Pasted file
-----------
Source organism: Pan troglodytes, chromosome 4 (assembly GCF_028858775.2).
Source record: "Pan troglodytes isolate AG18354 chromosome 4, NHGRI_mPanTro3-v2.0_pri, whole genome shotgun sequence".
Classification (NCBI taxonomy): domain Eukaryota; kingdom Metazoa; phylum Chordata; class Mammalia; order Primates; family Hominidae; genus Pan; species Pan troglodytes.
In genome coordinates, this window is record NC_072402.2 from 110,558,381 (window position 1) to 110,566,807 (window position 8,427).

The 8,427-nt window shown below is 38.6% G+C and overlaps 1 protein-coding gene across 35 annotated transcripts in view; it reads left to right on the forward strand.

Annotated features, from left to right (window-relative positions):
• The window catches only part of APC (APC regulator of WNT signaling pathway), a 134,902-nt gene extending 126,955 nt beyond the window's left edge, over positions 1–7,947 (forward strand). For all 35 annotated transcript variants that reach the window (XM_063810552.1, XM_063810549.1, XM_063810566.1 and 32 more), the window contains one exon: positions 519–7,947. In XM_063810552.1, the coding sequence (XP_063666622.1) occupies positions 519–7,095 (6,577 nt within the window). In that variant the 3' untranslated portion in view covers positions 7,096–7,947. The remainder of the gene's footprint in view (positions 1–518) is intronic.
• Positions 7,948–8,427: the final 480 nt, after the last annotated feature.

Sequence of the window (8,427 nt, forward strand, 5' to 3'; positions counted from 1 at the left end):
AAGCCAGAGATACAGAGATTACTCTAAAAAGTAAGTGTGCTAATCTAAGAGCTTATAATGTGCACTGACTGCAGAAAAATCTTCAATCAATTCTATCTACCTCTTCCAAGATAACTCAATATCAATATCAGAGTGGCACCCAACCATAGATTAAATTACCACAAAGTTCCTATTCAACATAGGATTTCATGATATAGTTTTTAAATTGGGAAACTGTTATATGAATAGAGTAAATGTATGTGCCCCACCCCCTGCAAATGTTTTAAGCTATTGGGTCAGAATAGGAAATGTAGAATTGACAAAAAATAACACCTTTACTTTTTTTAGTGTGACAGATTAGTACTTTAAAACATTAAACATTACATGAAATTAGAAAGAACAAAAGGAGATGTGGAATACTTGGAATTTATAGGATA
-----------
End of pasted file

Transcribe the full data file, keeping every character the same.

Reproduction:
Source organism: Pan troglodytes, chromosome 4 (assembly GCF_028858775.2).
Source record: "Pan troglodytes isolate AG18354 chromosome 4, NHGRI_mPanTro3-v2.0_pri, whole genome shotgun sequence".
Classification (NCBI taxonomy): domain Eukaryota; kingdom Metazoa; phylum Chordata; class Mammalia; order Primates; family Hominidae; genus Pan; species Pan troglodytes.
In genome coordinates, this window is record NC_072402.2 from 110,558,381 (window position 1) to 110,566,807 (window position 8,427).

The 8,427-nt window shown below is 38.6% G+C and overlaps 1 protein-coding gene across 35 annotated transcripts in view; it reads left to right on the forward strand.

Annotated features, from left to right (window-relative positions):
• The window catches only part of APC (APC regulator of WNT signaling pathway), a 134,902-nt gene extending 126,955 nt beyond the window's left edge, over positions 1–7,947 (forward strand). For all 35 annotated transcript variants that reach the window (XM_063810552.1, XM_063810549.1, XM_063810566.1 and 32 more), the window contains one exon: positions 519–7,947. In XM_063810552.1, the coding sequence (XP_063666622.1) occupies positions 519–7,095 (6,577 nt within the window). In that variant the 3' untranslated portion in view covers positions 7,096–7,947. The remainder of the gene's footprint in view (positions 1–518) is intronic.
• Positions 7,948–8,427: the final 480 nt, after the last annotated feature.

Sequence of the window (8,427 nt, forward strand, 5' to 3'; positions counted from 1 at the left end):
AAGCCAGAGATACAGAGATTACTCTAAAAAGTAAGTGTGCTAATCTAAGAGCTTATAATGTGCACTGACTGCAGAAAAATCTTCAATCAATTCTATCTACCTCTTCCAAGATAACTCAATATCAATATCAGAGTGGCACCCAACCATAGATTAAATTACCACAAAGTTCCTATTCAACATAGGATTTCATGATATAGTTTTTAAATTGGGAAACTGTTATATGAATAGAGTAAATGTATGTGCCCCACCCCCTGCAAATGTTTTAAGCTATTGGGTCAGAATAGGAAATGTAGAATTGACAAAAAATAACACCTTTACTTTTTTTAGTGTGACAGATTAGTACTTTAAAACATTAAACATTACATGAAATTAGAAAGAACAAAAGGAGATGTGGAATACTTGGAATTTATAGGATA